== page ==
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Abstract

Abstract OBJECTIVES Systemic-to-pulmonary artery shunting remains an important palliative procedure in the staged management of complex congenital heart defects. The use of heparin-bonded polytetrafluoroethylene shunts (HBPSs) should enhance graft patency. This study aimed to review the single-centre experience using HBPS in the context of congenital cardiac surgery. METHODS The records of 51 patients treated using HBPS between 2010 and 2016 were retrospectively reviewed. The median age and weight of the patients were 8 (range 3–83) days and 3.2 (range 1.8–5.7) kg, respectively. Selected shunt size was 3.5 mm in all patients. Fourteen (27.5%) patients were planned for future biventricular repair and 37 (72.5%) patients underwent univentricular pathway. Shunt modifications included central aortopulmonary shunts (n = 35; 68.6%) and modified Blalock–Taussig shunts (n = 16; 31.4%). Shunt patency and survival until estimated 2nd procedure were calculated using the Kaplan–Meier method. RESULTS Shunt patency was 90 ± 4% after a median duration of 133 (range 0–315) days. Early mortality (30 days) was 3.9% (n = 2). Another 3 patients died during their hospital stay. All the deceased patients had univentricular morphology, and the cause of death was not shunt related in all patients. Five patients developed subtotal HBPS thrombosis intraoperatively (n = 3), early postoperatively after 3 days (n = 1, 1.9%) or late after 41 days (n = 1, 1.9%). Treatment of those patients comprised right ventricular outflow tract opening (n = 2, 3.9%) or new shunting (n = 3, 5.9%). Elective shunt takedown was performed during corrective surgery (n = 10, 19.6%), bidirectional Glenn (n = 25, 49%) or shunt replacement (n = 5, 9.8%). At the end of follow-up, 1 (1.9%) patient had still an HBPS in situ. The survival rate until planned 2nd procedure was 87 ± 6% in univentricular patients and 100% in biventricular patients (P = 0.17). CONCLUSIONS The use of HBPS in the context of palliative heart surgery is safe and seems to warrant a long-term patency of systemic-to-pulmonary shunts. However, by acting on only 1 site of Virchow’s triad, shunt thrombosis, occurring predominantly early, cannot be totally excluded. Heparin-bonded polytetrafluoroethylene shunts, Blalock–Taussig shunt, Central aortopulmonary shunt, Thrombosis, Graft patency INTRODUCTION A systemic-to-pulmonary artery shunt establishes pulmonary blood flow in the context of palliative cardiac surgery. Indications for surgery exist in children with ductal-dependent or decreased pulmonary blood flow, who are not suitable for complete repair or Glenn palliation at this stage. Moreover, children with a single-ventricle physiology and obstructed systemic blood flow need systemic-to-pulmonary artery shunting in the context of ‘classical’ Norwood or Norwood-type operations. An ideal shunt is expected to have the following attributes: technical simplicity, good functionality, good long-term patency and easy take down during repair [1]. As an alternative to the classic Blalock–Tausig shunt, central aortopulmonary shunts (CAPSs) between the ascending aorta and the main pulmonary artery were introduced by Shumacker and Mandelbaum in 1962 [2]. In 1981, de Leval et al. [3] used polytetrafluoroethylene shunts between the innominate or subclavian artery and the pulmonary artery, which is commonly called as a ‘modified’ Blalock–Taussig shunt (MBTS). Shunt thrombosis remains a major complication after palliative congenital heart surgery, often resulting in a sudden cardiac arrest and subsequent death without immediate treatment [4, 5]. Heparin-bonded polytetrafluoroethylene shunts (HBPSs) (Propaten® Vascular Graft; W. L. Gore & Associates, Inc., Flagstaff, AZ, USA) offer an intraluminal heparin-active site as a preventive measure against platelet aggregation. It enables the binding of antithrombin III to generate a thrombo-resistant graft surface. Experience on the use of HBPS is referred mainly from vascular surgery and showed less platelet deposition, decreased inflammatory response and reduced thrombogenicity. Several groups suggested that HBPS is superior to uncoated grafts or autologous veins, with regard to their probability of thromboembolism [6–8]. So far, limited experience on using HBPS has been published in the context of palliative congenital cardiac surgery [9]. In our institution, HBPS has been used since 2010 in all patients who received MBTS or CAPS for pulmonary perfusion. This study aimed to evaluate the outcome of systemic-to-pulmonary artery shunting using HBPS in patients with different congenital cardiac anomalies. Herein, distinct shunt modifications and cardiac morphology groups were compared regarding shunt patency and survival. MATERIALS AND METHODS Patients All patients, who received HBPS between January 2010 and December 2016, were retrospectively reviewed. Inclusion criteria were age younger than 3 months, anterior sternotomy approach and HBPS as initial palliative surgical treatment. In patients with ‘classic’ hypoplastic left heart syndrome, it is our institutional policy to perform Norwood procedures from a right ventricle to pulmonary artery conduit (‘Sano-Shunt’/5-mm non-HBPS). These patients were not included in this analysis. A 4.0-mm graft was implanted in only 1 patient, who was, therefore, excluded from the analysis; 3.0-mm grafts have not been used. Patients were categorized with respect to their distinct cardiac morphology (uni- vs biventricular) and according to the used shunt modifications (MBTS vs CAPS). Surgical technique All cardiac procedures were performed via median sternotomy. The pulmonary arteries and ductus arteriosus were dissected and the anatomical structures evaluated. The decision to proceed with an MBTS or CAPS was made according to cardiac morphology and the position, size or anatomical relationship of the pulmonary arteries to the aorta and its branching patterns [10]. Univentricular patients with a morphological left ventricle were palliated using MBTS. For MBTS, an obliquely fashioned end of the HBPS was sutured end-to-side to the innominate artery. The straight distal end of the graft was then anastomosed to the right or left pulmonary artery depending on arch and pulmonary artery anatomy [11] (Fig. 1A). For CAPS, distal end-to-side anastomosis between the shunt and main pulmonary artery and proximal side-to-side anastomosis between the shunt and aorta were performed. The open end of the shunt was trimmed and clipped close to the proximal anastomosis after deairing [12] (Fig. 1B). Figure 1: View largeDownload slide Distinct shunt modifications. (A) A modified Blalock–Taussig shunt. (B) A central aortopulmonary shunt with proximal end-to-side technique. Figure 1: View largeDownload slide Distinct shunt modifications. (A) A modified Blalock–Taussig shunt. (B) A central aortopulmonary shunt with proximal end-to-side technique. Heparinization was carried out, either ‘low dose’ (125 IU/kg) or ‘full dose’ (400 IU/kg), if cardiopulmonary bypass was necessary. Moderate hypothermia (32–35°C) was used for standard shunt operations without additional procedures. Antegrade-modified blood cardioplegia was administered if cardioplegic arrest was necessary. Septectomy in univentricular patients was performed to improve intracardiac mixing at atrial level. The Norwood procedure using MBTS was carried out under moderate hypothermia (25–28°C) with regional cerebral perfusion. Correction of total anomalous pulmonary venous drainage was performed under deep hypothermia (18°C) and a brief period of circulatory arrest. After weaning from bypass, modified ultrafiltration was completed. Protamine was administered at a dose ratio of 1 mg protamine per 10 IU of heparin. Clotting factors were substituted according to rotational thromboelastometry measurements. Aspirin (3 mg/kg) was administered to the patient in the intensive care unit (ICU) and maintained daily until shunt take down. Follow-up Follow-up was accomplished using routine control echocardiography or by directly contacting the patient by the referring cardiologist until 31 July 2017. All patients with systemic-to-pulmonary artery shunt were scheduled for cardiac catheterization at the age of 3 months. Shunt patency was defined as an open graft until estimated next surgical treatment, which was either corrective surgery or bidirectional Glenn procedure. Additionally, in patients who were not eligible for those 2 procedures despite open graft, elective shunt replacement was scheduled whenever patient outgrowth was suspected. Shunt thrombosis was managed according to anatomical features by intervention or surgery. The former included balloon dilatation and stent placement if necessary. The latter comprised new shunting with CAPS, MBTS, right ventricular to pulmonary artery conduit or patch enlargement of the right ventricular outflow tract. Statistical analysis Data were collected using Microsoft Excel 2010. Analysis was performed using SPSS 21.00 (SPSS Inc., Chicago, IL, USA). Descriptive data for continuous variables are reported as median with ranges or mean ± standard deviation. Categorical variables are presented as numbers or percentages. Risk adjustment was stratified according to the Aristotle and risk adjustment for congenital heart surgery scores. Primary end points included survival and shunt patency and were calculated by the χ2 test and the Kaplan–Meier method (log rank). Survival was determined until the planned next procedure. A P-value <0.05 was considered statistically significant. RESULTS Patient characteristics and operative data The patient characteristics are summarized in Table 1 and operative data in Table 2. Table 1: Patient characteristics Value (%) Median (range) Male 28 (54.9) Body weight (kg) 3.2 3.2 (1.8–5.72) Age (days) 8 8 (3–83) Univentricular morphology 37 (72.5)  HLHS + variants 12 (23.5)  HRHS 19 (37.2)  Heterotaxy 6 (11.8) Biventricular morphology 14 (27.5)  TOF/DORV 6 (11.8)  Pulmonary atresia + VSD 5 (9.8)  TGA + pulmonary stenosis 3 (5.9) Value (%) Median (range) Male 28 (54.9) Body weight (kg) 3.2 3.2 (1.8–5.72) Age (days) 8 8 (3–83) Univentricular morphology 37 (72.5)  HLHS + variants 12 (23.5)  HRHS 19 (37.2)  Heterotaxy 6 (11.8) Biventricular morphology 14 (27.5)  TOF/DORV 6 (11.8)  Pulmonary atresia + VSD 5 (9.8)  TGA + pulmonary stenosis 3 (5.9) DORV: double-outlet right ventricle; HLHS: hypoplastic left heart syndrome; HRHS: hypoplastic right heart syndrome; TGA: transposition of great arteries; TOF: tetralogy of Fallot; VSD: ventricular septal defect. Table 1: Patient characteristics Value (%) Median (range) Male 28 (54.9) Body weight (kg) 3.2 3.2 (1.8–5.72) Age (days) 8 8 (3–83) Univentricular morphology 37 (72.5)  HLHS + variants 12 (23.5)  HRHS 19 (37.2)  Heterotaxy 6 (11.8) Biventricular morphology 14 (27.5)  TOF/DORV 6 (11.8)  Pulmonary atresia + VSD 5 (9.8)  TGA + pulmonary stenosis 3 (5.9) Value (%) Median (range) Male 28 (54.9) Body weight (kg) 3.2 3.2 (1.8–5.72) Age (days) 8 8 (3–83) Univentricular morphology 37 (72.5)  HLHS + variants 12 (23.5)  HRHS 19 (37.2)  Heterotaxy 6 (11.8) Biventricular morphology 14 (27.5)  TOF/DORV 6 (11.8)  Pulmonary atresia + VSD 5 (9.8)  TGA + pulmonary stenosis 3 (5.9) DORV: double-outlet right ventricle; HLHS: hypoplastic left heart syndrome; HRHS: hypoplastic right heart syndrome; TGA: transposition of great arteries; TOF: tetralogy of Fallot; VSD: ventricular septal defect. Table 2: Operative data n (%) Median (range) Shunt size (3.5 mm) 51 (100) Central aortopulmonary shunt 35 (68.6)  Isolated 23 (45.1)  TAPVD correction 2 (3.9)  Septectomy 7 (13.7)  Pulmonary artery reconstruction 3 (5.9) Modified Blalock–Taussig shunt 16 (31.4)  Isolated 3 (5.8)  Septectomy 1 (1.9)  Norwood I 12 (25) Aristotle score 51 (100) 6.8 (6.3–15) RACHS 51 (100) 3 (3–6) Surgery time (min) 51 (100) 254 (112–574) Bypass time (min) 48 (94) 67 (23–319) Aortic cross-clamp time (min) 23 (45) 35 (8–118) Temperature (°C) 51 (100) 32.6 (19–36.4) n (%) Median (range) Shunt size (3.5 mm) 51 (100) Central aortopulmonary shunt 35 (68.6)  Isolated 23 (45.1)  TAPVD correction 2 (3.9)  Septectomy 7 (13.7)  Pulmonary artery reconstruction 3 (5.9) Modified Blalock–Taussig shunt 16 (31.4)  Isolated 3 (5.8)  Septectomy 1 (1.9)  Norwood I 12 (25) Aristotle score 51 (100) 6.8 (6.3–15) RACHS 51 (100) 3 (3–6) Surgery time (min) 51 (100) 254 (112–574) Bypass time (min) 48 (94) 67 (23–319) Aortic cross-clamp time (min) 23 (45) 35 (8–118) Temperature (°C) 51 (100) 32.6 (19–36.4) RACHS: risk adjustment for congenital heart surgery; TAPVD: total anomaly venous drainage. Table 2: Operative data n (%) Median (range) Shunt size (3.5 mm) 51 (100) Central aortopulmonary shunt 35 (68.6)  Isolated 23 (45.1)  TAPVD correction 2 (3.9)  Septectomy 7 (13.7)  Pulmonary artery reconstruction 3 (5.9) Modified Blalock–Taussig shunt 16 (31.4)  Isolated 3 (5.8)  Septectomy 1 (1.9)  Norwood I 12 (25) Aristotle score 51 (100) 6.8 (6.3–15) RACHS 51 (100) 3 (3–6) Surgery time (min) 51 (100) 254 (112–574) Bypass time (min) 48 (94) 67 (23–319) Aortic cross-clamp time (min) 23 (45) 35 (8–118) Temperature (°C) 51 (100) 32.6 (19–36.4) n (%) Median (range) Shunt size (3.5 mm) 51 (100) Central aortopulmonary shunt 35 (68.6)  Isolated 23 (45.1)  TAPVD correction 2 (3.9)  Septectomy 7 (13.7)  Pulmonary artery reconstruction 3 (5.9) Modified Blalock–Taussig shunt 16 (31.4)  Isolated 3 (5.8)  Septectomy 1 (1.9)  Norwood I 12 (25) Aristotle score 51 (100) 6.8 (6.3–15) RACHS 51 (100) 3 (3–6) Surgery time (min) 51 (100) 254 (112–574) Bypass time (min) 48 (94) 67 (23–319) Aortic cross-clamp time (min) 23 (45) 35 (8–118) Temperature (°C) 51 (100) 32.6 (19–36.4) RACHS: risk adjustment for congenital heart surgery; TAPVD: total anomaly venous drainage. Fifty-one patients with a 3.5-mm HBPS were identified. All except 3 patients were operated on cardiopulmonary bypass. Thirty-five patients (68.6%) received CAPS and 16 patients (31.4%) MBTS. In 2 patients, the decision for further palliation was made during the 2nd step operation due to the straddling mitral valve in 1 patient with corrected transposition and pulmonary atresia originally planned for Senning/Rastelli and due to ‘remote’ ventricular septal defect in another patient with double-outlet right ventricle and malposition of the great arteries. In addition, 1 patient with corrected transposition and pulmonary atresia who received bidirectional Glenn at 2nd step was referred to further ‘1 and 1/2 repair’ and was included to the group of biventricular patients. Thus, in total, 14 (27.5%) patients were stratified to be biventricular and 37 (72.5%) patients to have functionally univentricular morphology. Survival A flow chart until next surgical treatment including take down of HBPS is shown in Fig. 2. Figure 2: View largeDownload slide A flow chart on treatment algorithm. CAPS: central aortopulmonary shunt; MTBS: modified Blalock–Taussig shunt; RVOT: right ventricular outflow tract. Figure 2: View largeDownload slide A flow chart on treatment algorithm. CAPS: central aortopulmonary shunt; MTBS: modified Blalock–Taussig shunt; RVOT: right ventricular outflow tract. Early mortality (30 days) was 3.9% (n = 2). Another 3 patients died during their hospital stay. All of the deceased patients had univentricular morphology and died with patent HBPS. Causes of death were heart failure (n = 4) and sepsis (n = 1). Following hospital discharge, there was no inter-stage mortality until next planned surgical treatment. Median duration until next palliative or corrective surgical procedure was 141 (range 0–463) days. At the end of follow-up, 1 patient had HBPS still in situ. Estimated 2nd procedure included corrective surgery (n = 10, 19.6%), bidirectional Glenn (n = 25, 49%) and shunt replacement (n = 5, 9.8%). Reasons for new shunting despite open HBPS (univentricular n = 4, 7.8%, biventricular n = 1, 1.9%) were intraoperative haemodynamic instability (n = 1, 1.9%), non-eligibility for biventricular repair (n = 1, 1.9%) or bidirectional Glenn (n = 1, 1.9%), pulmonary artery distortion (n = 1, 1.9%) and bronchial obstruction (n = 1, 1.9%). Survival until planned 2nd procedure was 100% in patients with biventricular morphology when compared with 87 ± 6% in patients with univentricular morphology (P = 0.17) (Fig. 3A). Figure 3: View largeDownload slide The Kaplan–Meier survivals until next planned surgical treatment. (A) A comparison between uni- and biventricular cardiac morphology. (B) A comparison between distinct shunt modifications. CAPS: central aortopulmonary shunt; MTBS: modified Blalock–Taussig shunt. Figure 3: View largeDownload slide The Kaplan–Meier survivals until next planned surgical treatment. (A) A comparison between uni- and biventricular cardiac morphology. (B) A comparison between distinct shunt modifications. CAPS: central aortopulmonary shunt; MTBS: modified Blalock–Taussig shunt. When comparing between distinct types of shunt modification, survival until planned 2nd procedure was 94 ± 6% in patients with MBTS when compared with 88 ± 6% in patients with CAPS (P = 0.56) (Fig. 3B). Shunt patency Data regarding the incidence and management of shunt thrombosis are summarized in Table 3. Table 3: Shunt thrombosis Group Weight (kg) Age (days) Shunt size (mm) Secondary procedure Onset of thrombosis (days) Outcome Intraoperative shunt thrombosis after  CAPS Single ventricle 3.7 18 3.5 CAPS 0 Discharged after Glenn  MTBS + septectomy Single ventricle 2.6 5 3.5 CAPS 0 Discharged after Glenn  CAPS Biventricular 2.4 8 3.5 RVOT-opening 0 Discharged after correction Postoperative shunt thrombosis after  CAPS Biventricular 3.6 9 3.5 RVOT-opening 3 Discharged after correction Late shunt thrombosis  CAPS + TAPVD correction Single ventricle 3.2 14 3.5 CAPS 41 Discharged after Glenn Group Weight (kg) Age (days) Shunt size (mm) Secondary procedure Onset of thrombosis (days) Outcome Intraoperative shunt thrombosis after  CAPS Single ventricle 3.7 18 3.5 CAPS 0 Discharged after Glenn  MTBS + septectomy Single ventricle 2.6 5 3.5 CAPS 0 Discharged after Glenn  CAPS Biventricular 2.4 8 3.5 RVOT-opening 0 Discharged after correction Postoperative shunt thrombosis after  CAPS Biventricular 3.6 9 3.5 RVOT-opening 3 Discharged after correction Late shunt thrombosis  CAPS + TAPVD correction Single ventricle 3.2 14 3.5 CAPS 41 Discharged after Glenn CAPS: central aortopulmonary shunt; MTBS: modified Blalock–Taussig shunt; RVOT: right ventricular outflow tract; TAPVD: total anomaly venous drainage. Table 3: Shunt thrombosis Group Weight (kg) Age (days) Shunt size (mm) Secondary procedure Onset of thrombosis (days) Outcome Intraoperative shunt thrombosis after  CAPS Single ventricle 3.7 18 3.5 CAPS 0 Discharged after Glenn  MTBS + septectomy Single ventricle 2.6 5 3.5 CAPS 0 Discharged after Glenn  CAPS Biventricular 2.4 8 3.5 RVOT-opening 0 Discharged after correction Postoperative shunt thrombosis after  CAPS Biventricular 3.6 9 3.5 RVOT-opening 3 Discharged after correction Late shunt thrombosis  CAPS + TAPVD correction Single ventricle 3.2 14 3.5 CAPS 41 Discharged after Glenn Group Weight (kg) Age (days) Shunt size (mm) Secondary procedure Onset of thrombosis (days) Outcome Intraoperative shunt thrombosis after  CAPS Single ventricle 3.7 18 3.5 CAPS 0 Discharged after Glenn  MTBS + septectomy Single ventricle 2.6 5 3.5 CAPS 0 Discharged after Glenn  CAPS Biventricular 2.4 8 3.5 RVOT-opening 0 Discharged after correction Postoperative shunt thrombosis after  CAPS Biventricular 3.6 9 3.5 RVOT-opening 3 Discharged after correction Late shunt thrombosis  CAPS + TAPVD correction Single ventricle 3.2 14 3.5 CAPS 41 Discharged after Glenn CAPS: central aortopulmonary shunt; MTBS: modified Blalock–Taussig shunt; RVOT: right ventricular outflow tract; TAPVD: total anomaly venous drainage. Shunt patency was 90 ± 4% after a median duration of 133 (range 0–315) days. Incidences of early shunt thrombosis and late shunt thrombosis were 7.8% (n = 4) and 1.9% (n = 1), respectively, and occurred exclusively during the initial hospital stay. Shunt revision due to subtotal occlusion was performed either intraoperatively (n = 3), early postoperatively (n = 1), after 3 days in the ICU or late (n = 1) after 32 days. Subtotal graft occlusion was treated with shunt resection and patch enlargement of the right ventricular outflow tract in biventricular patients (n = 2) and shunt revision in univentricular patients (n = 3). All patients were managed successfully and survived until scheduled next step of the surgery. There was no significant difference regarding the freedom from total shunt thrombosis between uni- and biventricular patients (92 ± 5% vs 85 ± 1%; P = 0.5) (Fig. 4A). Figure 4: View largeDownload slide The Kaplan–Meier freedom from shunt thrombosis. (A) A comparison between uni- and biventricular cardiac morphology. (B) A comparison between distinct shunt modifications. CAPS: central aortopulmonary shunt; MTBS: modified Blalock–Taussig shunt. Figure 4: View largeDownload slide The Kaplan–Meier freedom from shunt thrombosis. (A) A comparison between uni- and biventricular cardiac morphology. (B) A comparison between distinct shunt modifications. CAPS: central aortopulmonary shunt; MTBS: modified Blalock–Taussig shunt. When discriminating between CAPS and MBTS, incidence of early shunt thrombosis was 8.6% (n = 3) and 6.3% (n = 1), respectively. Late thrombosis was rare and occurred in 1 patient with CAPS. There was no significant difference regarding shunt patency between CAPS and MBTS (88 ± 6% vs 94 ± 6%; P = 0.57) (Fig. 4B). A resected and opened graft with thrombotic material is shown in Fig. 5. Figure 5: View largeDownload slide Intraoperative shunt thrombosis in a resected heparin-bonded polytetrafluoroethylene shunt. Figure 5: View largeDownload slide Intraoperative shunt thrombosis in a resected heparin-bonded polytetrafluoroethylene shunt. DISCUSSION This study demonstrates outcomes after the placement of HBPS as 1st palliative procedure in the management of complex congenital heart disease. Cardiac morphology included patients with univentricular and biventricular cardiac pathology, both eligible for further corrective or palliative surgery. Survival Survival until the next elective procedure in biventricular patients was excellent (100%). However, in patients with univentricular morphology, outcome was significantly less promising (87%). Patient attrition was not shunt related and mainly influenced by the underlying disease including hypoplastic left heart complex/syndrome and heterotaxy [13]. Palliative shunt surgery is reported with early mortalities between 0% and 18.2% [2, 11, 12, 14–20] and late mortalities between 3.8% and 19% [2, 21]. Early mortality and late mortality after shunt operations are significant, although the surgical procedure itself is rather non-complex. Reasons for unfavourable outcome are excessive pulmonary flow, arrhythmia or shunt thrombosis [2, 21]. Bove et al. [22] reported an in-hospital mortality of 8.7% and later inter-stage mortality of 5.1% among 150 MBTS patients operated between 1995 and 2013. Fenton et al. [21] reported an inter-stage mortality of 7.1% in biventricular patients and 19% in patients with univentricular morphology. The authors pointed out that autopsy-proven shunt thrombosis was one of the leading causes of interim sudden death. To reduce the risk of shunt thrombosis, biological material such as saphenous venous homograft has been introduced by Erez et al. [16] in 17 infants less than 3 kg in weight. Hospital mortality for the entire cohort was 6.3%, and survival rate until shunt take down was 58% in the univentricular group and 90% in the biventricular group. Alsoufi et al. [19] reported significantly higher hospital mortality in univentricular patients but comparable survival until next elective procedure when compared with biventricular patients. Other groups were not able to show a significant effect for univentricular morphology as a predictor of death or shunt dysfunction [11]. Shunt patency Incidences of shunt thrombosis in this study are in accordance with the experience of other studies, where early shunt thrombosis and late shunt thrombosis after systemic-to-pulmonary shunting ranged 0–15% [5, 11, 12, 14, 18, 20, 23] and 0–5.3% [5, 12, 23, 24], respectively. However, the occurrence of late shunt thrombosis in only 1 complex patient with prolonged hospital stay and the absence of both shunt occlusion and attrition of discharged patients indicate an encouraging patency of HBPS in the long term. Shunt patency in our cohort was 90 ± 4% with no significant difference between CAPS and MBTS or uni- and biventricular patients. The latter comparison seems to oppose other studies in which shunt thrombosis was prone to occur more often in univentricular patients (5.5–18.1%) when compared with biventricular (4.7–7.1%) [11, 21]. Regarding the former, our result seems to correspond with other studies, where early shunt thrombosis using CAPS or MBTS has been reported as 0–16.7% [5, 12, 18] and 5–14.9% [5, 11, 14, 20, 23], respectively. However, despite the lack of a significant difference between subgroups, HBPS occluded prevalently with CAPS (4/5). Technical issues justifying a higher prevalence of obstruction in central shunts such as kinking of the graft or of the pulmonary arteries at their origin are unlikely but cannot be apodictically excluded. Stasis of blood flow enhances thrombosis as a well-known part of Virchow’s triad [9]. Shunt thrombosis seemed to be related to a reduced HBPS blood flow, most notably as a consequence of continuous low output syndrome after weaning from cardiopulmonary bypass. Otherwise, sustained antegrade perfusion via the right ventricular outflow tract may induce concurrent flow in the main pulmonary artery, which seems to be at higher risk for central shunts. All patients with shunt thrombosis could be successfully referred to further palliative surgery. In 1 patient, balloon dilatation of subtotal late shunt thrombosis was performed as a bridge-to-shunt replacement. Five additional patients needed shunt interventions for anatomical reasons or successive narrowing of the shunt, which might be related to aggravating intimal hyperplasia [9]. Other studies reported that 9.7–17% of their patients needed catheter reintervention after systemic-to-pulmonary shunting [4, 25]. Heparin-bonded polytetrafluoroethylene shunt in the context of the literature Studies on vascular surgery reported that heparin-bonded vascular grafts provided improved patency rates and limb salvage in patients with peripheral vascular disease [6]. Daenens et al. [7] reported a similar 1–2-year patency rate when comparing heparin-bonded grafts with autologous saphenous vein grafts. Kirkwood et al. [8] suggested that heparin-bonded vascular grafts should be the conduit of choice for all prosthetic bypasses. A limited number of reports are available in the literature regarding the use of HBPS in the palliative setting of congenital heart surgery for newborns. In a small cohort, Hörer et al. [9] compared HBPS with classic polytetrafluoroethylene shunts with 13 patients and revealed equally good clinical outcomes for patients with both types of shunts. The histopathological workup revealed a faster process of endothelialization with HBPS within the 1st 30 days, which may prevent the patient from shunt thrombosis in the early interim period. However, the process of intimal proliferation was not affected by HBPS, still exposing the patient to the risk of late shunt thrombosis [9]. Limitations Limitations of the study are inherent to the retrospective nature of data retrieval. Historical influences on patient outcome related to improvements in surgical techniques and intensive care protocols over the study period cannot be excluded. This article lacks a comprehensive risk analysis for graft occlusion including administered clotting factors. The role of protamine binding to the covalently bonded heparin in the shunt surface remains unclear. CONCLUSION The use of HBPS is safe and seems to warrant systemic-to-pulmonary perfusion sufficiently. Despite the covalent binding of heparin in the HBPS inner layer, shunt thrombosis cannot be excluded totally and occurs predominantly early. However, those patients can be considered relatively safe to further palliative treatment, indicating a delay in the process of shunt occlusion using HBPS. AKNOWLEDEGMENTS Parts of the study have been used in a thesis (‘Dissertation’) for obtaining the degree ‘Dr. med.’ at the Friedrich-Alexander University Erlangen-Nürnberg (FAU) [26]. Conflict ofinterest: none declared. REFERENCES 1 Yuan SM , Jing H. Palliative procedures for congenital heart defects . Arch Cardiovasc Dis 2009 ; 102 : 549 – 57 . Google Scholar CrossRef Search ADS PubMed 2 Bao M , Li H , Pan G , Xu Z , Wu Q. Central shunt procedures for complex congenital heart diseases . J Card Surg 2014 ; 29 : 537 – 41 . Google Scholar CrossRef Search ADS PubMed 3 de Leval MR , McKay R , Jones M , Stark J , Macartney FJ. Modified Blalock-Taussig shunt. Use of subclavian artery orifice as flow regulator in prosthetic systemic-pulmonary artery shunts . J Thorac Cardiovasc Surg 1981 ; 81 : 112 – 19 . Google Scholar PubMed 4 O’Connor MJ , Ravishankar C , Ballweg JA , Gillespie MJ , Gaynor JW , Tabbutt S. 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Factors affecting death and progression towards next stage following modified Blalock-Taussig shunt in neonates . Eur J Cardiothorac Surg 2016 ; 50 : 169 – 77 . Google Scholar CrossRef Search ADS PubMed 20 Kucuk M , Ozdemir R , Karacelik M , Doksoz O , Karadeniz C , Yozgat Y et al. Risk factors for thrombosis, overshunting and death in infants after modified Blalock-Taussig shunt . Acta Cardiol Sin 2016 ; 32 : 337 – 42 . Google Scholar PubMed 21 Fenton KN , Siewers RD , Rebovich B , Pigula FA. Interim mortality in infants with systemic-to-pulmonary artery shunts . Ann Thorac Surg 2003 ; 76 : 152 – 6; discussion 156–7. Google Scholar CrossRef Search ADS PubMed 22 Bove T , Vandekerckhove K , Panzer J , De Groote K , De Wolf D , François K. Disease-specific outcome analysis of palliation with the modified Blalock-Taussig shunt . World J Pediatr Congenit Heart Surg 2015 ; 6 : 67 – 74 . Google Scholar CrossRef Search ADS PubMed 23 Gedicke M , Morgan G , Parry A , Martin R , Tulloh R. Risk factors for acute shunt blockage in children after modified Blalock-Taussig shunt operations . Heart Vessels 2010 ; 25 : 405 – 9 . Google Scholar CrossRef Search ADS PubMed 24 Swain SK , Dharmapuram AK , Reddy P , Ramdoss N , Raghavan SS , Kona SM. Neonatal Blalock-Taussig shunt: technical aspects and postoperative management . Asian Cardiovasc Thorac Ann 2008 ; 16 : 7 – 10 . Google Scholar CrossRef Search ADS PubMed 25 Myers JW , Ghanayem NS , Cao Y , Simpson P , Trapp K , Mitchell ME et al. Outcomes of systemic to pulmonary artery shunts in patients weighing less than 3 kg: analysis of shunt type, size, and surgical approach . J Thorac Cardiovasc Surg 2014 ; 147 : 672 – 7 . Google Scholar CrossRef Search ADS PubMed 26 Ambarsari YA. Systemic-to-pulmonary artery shunting using heparin-bonded grafts . Diss. Med. Erlangen 2017 . University library of the Friedrich-Alexander Universität Erlangen-Nürnberg (FAU). https://opus4.kobv.de/opus4-fau/frontdoor/index/index/docId/9053 (urn:nbn:de:bvb:29-opus4-90538). © The Author(s) 2018. Published by Oxford University Press on behalf of the European Association for Cardio-Thoracic Surgery. All rights reserved. This article is published and distributed under the terms of the Oxford University Press, Standard Journals Publication Model (https://academic.oup.com/journals/pages/about_us/legal/notices)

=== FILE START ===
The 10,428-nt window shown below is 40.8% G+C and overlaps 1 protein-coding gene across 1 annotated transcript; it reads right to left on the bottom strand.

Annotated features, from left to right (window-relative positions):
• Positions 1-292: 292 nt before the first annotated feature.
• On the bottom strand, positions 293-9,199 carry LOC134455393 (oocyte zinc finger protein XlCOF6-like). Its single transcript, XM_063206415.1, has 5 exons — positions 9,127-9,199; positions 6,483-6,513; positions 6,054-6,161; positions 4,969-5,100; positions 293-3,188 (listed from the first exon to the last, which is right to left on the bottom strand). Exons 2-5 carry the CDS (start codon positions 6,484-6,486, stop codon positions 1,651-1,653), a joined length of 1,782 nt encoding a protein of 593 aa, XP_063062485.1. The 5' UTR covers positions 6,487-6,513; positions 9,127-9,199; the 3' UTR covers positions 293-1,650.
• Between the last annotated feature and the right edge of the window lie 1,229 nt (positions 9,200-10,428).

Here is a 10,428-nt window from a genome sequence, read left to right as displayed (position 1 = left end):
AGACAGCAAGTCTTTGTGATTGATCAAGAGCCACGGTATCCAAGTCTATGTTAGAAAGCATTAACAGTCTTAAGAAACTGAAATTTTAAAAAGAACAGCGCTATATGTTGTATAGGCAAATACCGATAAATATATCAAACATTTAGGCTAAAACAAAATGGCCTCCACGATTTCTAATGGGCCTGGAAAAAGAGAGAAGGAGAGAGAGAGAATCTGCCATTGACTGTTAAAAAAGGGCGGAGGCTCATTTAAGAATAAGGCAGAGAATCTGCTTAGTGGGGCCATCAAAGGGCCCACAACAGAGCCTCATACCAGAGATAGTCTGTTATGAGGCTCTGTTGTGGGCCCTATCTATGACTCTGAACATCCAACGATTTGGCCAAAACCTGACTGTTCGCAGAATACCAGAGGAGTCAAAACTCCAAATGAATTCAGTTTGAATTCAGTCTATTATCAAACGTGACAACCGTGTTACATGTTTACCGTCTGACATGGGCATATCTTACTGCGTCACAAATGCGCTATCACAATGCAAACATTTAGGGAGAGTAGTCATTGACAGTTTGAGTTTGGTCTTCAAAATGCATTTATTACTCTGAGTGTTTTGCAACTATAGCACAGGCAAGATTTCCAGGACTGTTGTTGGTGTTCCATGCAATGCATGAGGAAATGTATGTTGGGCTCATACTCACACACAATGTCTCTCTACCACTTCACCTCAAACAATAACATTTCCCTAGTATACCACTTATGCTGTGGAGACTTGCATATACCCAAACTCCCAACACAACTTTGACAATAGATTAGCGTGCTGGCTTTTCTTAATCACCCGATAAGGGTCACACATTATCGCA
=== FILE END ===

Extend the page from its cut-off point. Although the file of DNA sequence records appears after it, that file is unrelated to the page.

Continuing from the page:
Journal

Interactive CardioVascular and Thoracic SurgeryOxford University Press

Published: Apr 6, 2018